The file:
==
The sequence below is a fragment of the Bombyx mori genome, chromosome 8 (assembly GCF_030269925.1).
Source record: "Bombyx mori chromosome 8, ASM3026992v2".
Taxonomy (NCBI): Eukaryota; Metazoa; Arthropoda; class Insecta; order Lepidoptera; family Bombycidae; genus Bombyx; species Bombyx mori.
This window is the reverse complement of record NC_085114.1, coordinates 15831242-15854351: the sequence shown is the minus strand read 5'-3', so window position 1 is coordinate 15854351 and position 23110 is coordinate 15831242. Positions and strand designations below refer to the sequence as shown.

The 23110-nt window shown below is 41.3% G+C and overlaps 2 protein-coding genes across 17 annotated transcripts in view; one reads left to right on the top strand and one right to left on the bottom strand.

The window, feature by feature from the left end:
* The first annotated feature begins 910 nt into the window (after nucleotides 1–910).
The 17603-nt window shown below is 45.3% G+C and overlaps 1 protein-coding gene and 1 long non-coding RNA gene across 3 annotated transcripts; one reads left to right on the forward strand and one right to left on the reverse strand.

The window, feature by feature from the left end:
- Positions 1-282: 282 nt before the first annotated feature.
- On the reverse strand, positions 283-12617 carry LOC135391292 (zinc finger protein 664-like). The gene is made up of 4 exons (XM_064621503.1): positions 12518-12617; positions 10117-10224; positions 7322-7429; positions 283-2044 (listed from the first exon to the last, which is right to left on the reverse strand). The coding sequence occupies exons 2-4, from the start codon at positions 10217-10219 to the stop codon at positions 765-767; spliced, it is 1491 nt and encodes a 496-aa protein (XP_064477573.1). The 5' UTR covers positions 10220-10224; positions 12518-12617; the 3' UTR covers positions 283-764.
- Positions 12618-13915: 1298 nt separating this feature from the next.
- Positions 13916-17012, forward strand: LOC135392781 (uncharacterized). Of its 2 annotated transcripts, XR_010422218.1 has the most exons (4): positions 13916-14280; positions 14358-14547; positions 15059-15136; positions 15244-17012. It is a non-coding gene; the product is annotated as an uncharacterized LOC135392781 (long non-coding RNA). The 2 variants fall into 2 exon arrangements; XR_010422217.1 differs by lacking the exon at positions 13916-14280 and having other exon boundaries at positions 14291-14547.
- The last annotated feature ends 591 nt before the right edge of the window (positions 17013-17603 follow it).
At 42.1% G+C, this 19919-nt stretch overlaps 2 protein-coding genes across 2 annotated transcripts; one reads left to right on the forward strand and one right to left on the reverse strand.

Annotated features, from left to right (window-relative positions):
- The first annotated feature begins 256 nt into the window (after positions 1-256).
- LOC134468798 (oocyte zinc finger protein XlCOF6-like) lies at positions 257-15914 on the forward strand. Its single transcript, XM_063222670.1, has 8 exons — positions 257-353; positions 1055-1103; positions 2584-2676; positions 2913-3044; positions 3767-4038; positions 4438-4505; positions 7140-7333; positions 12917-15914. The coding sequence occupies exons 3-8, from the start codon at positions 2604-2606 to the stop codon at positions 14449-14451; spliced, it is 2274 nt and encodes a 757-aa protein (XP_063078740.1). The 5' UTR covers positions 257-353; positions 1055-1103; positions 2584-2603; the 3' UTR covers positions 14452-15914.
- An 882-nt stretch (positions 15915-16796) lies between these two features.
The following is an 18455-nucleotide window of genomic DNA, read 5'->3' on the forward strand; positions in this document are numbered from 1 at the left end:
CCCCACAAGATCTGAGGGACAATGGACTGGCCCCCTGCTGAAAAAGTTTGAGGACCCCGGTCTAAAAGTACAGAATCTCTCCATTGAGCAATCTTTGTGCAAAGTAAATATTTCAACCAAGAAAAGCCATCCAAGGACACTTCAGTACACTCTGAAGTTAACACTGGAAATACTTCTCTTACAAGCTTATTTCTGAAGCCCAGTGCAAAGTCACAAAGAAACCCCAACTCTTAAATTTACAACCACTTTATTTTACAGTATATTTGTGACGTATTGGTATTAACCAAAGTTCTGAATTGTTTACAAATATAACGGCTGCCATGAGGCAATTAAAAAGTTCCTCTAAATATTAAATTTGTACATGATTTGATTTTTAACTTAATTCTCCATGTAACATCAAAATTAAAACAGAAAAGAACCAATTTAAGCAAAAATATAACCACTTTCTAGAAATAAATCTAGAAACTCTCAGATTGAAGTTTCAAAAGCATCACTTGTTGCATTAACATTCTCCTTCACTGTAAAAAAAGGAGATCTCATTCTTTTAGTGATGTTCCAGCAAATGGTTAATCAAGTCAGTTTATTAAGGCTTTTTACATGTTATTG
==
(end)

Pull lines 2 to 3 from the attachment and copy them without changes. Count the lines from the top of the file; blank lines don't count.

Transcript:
Source record: "Bombyx mori chromosome 8, ASM3026992v2".
Taxonomy (NCBI): Eukaryota; Metazoa; Arthropoda; class Insecta; order Lepidoptera; family Bombycidae; genus Bombyx; species Bombyx mori.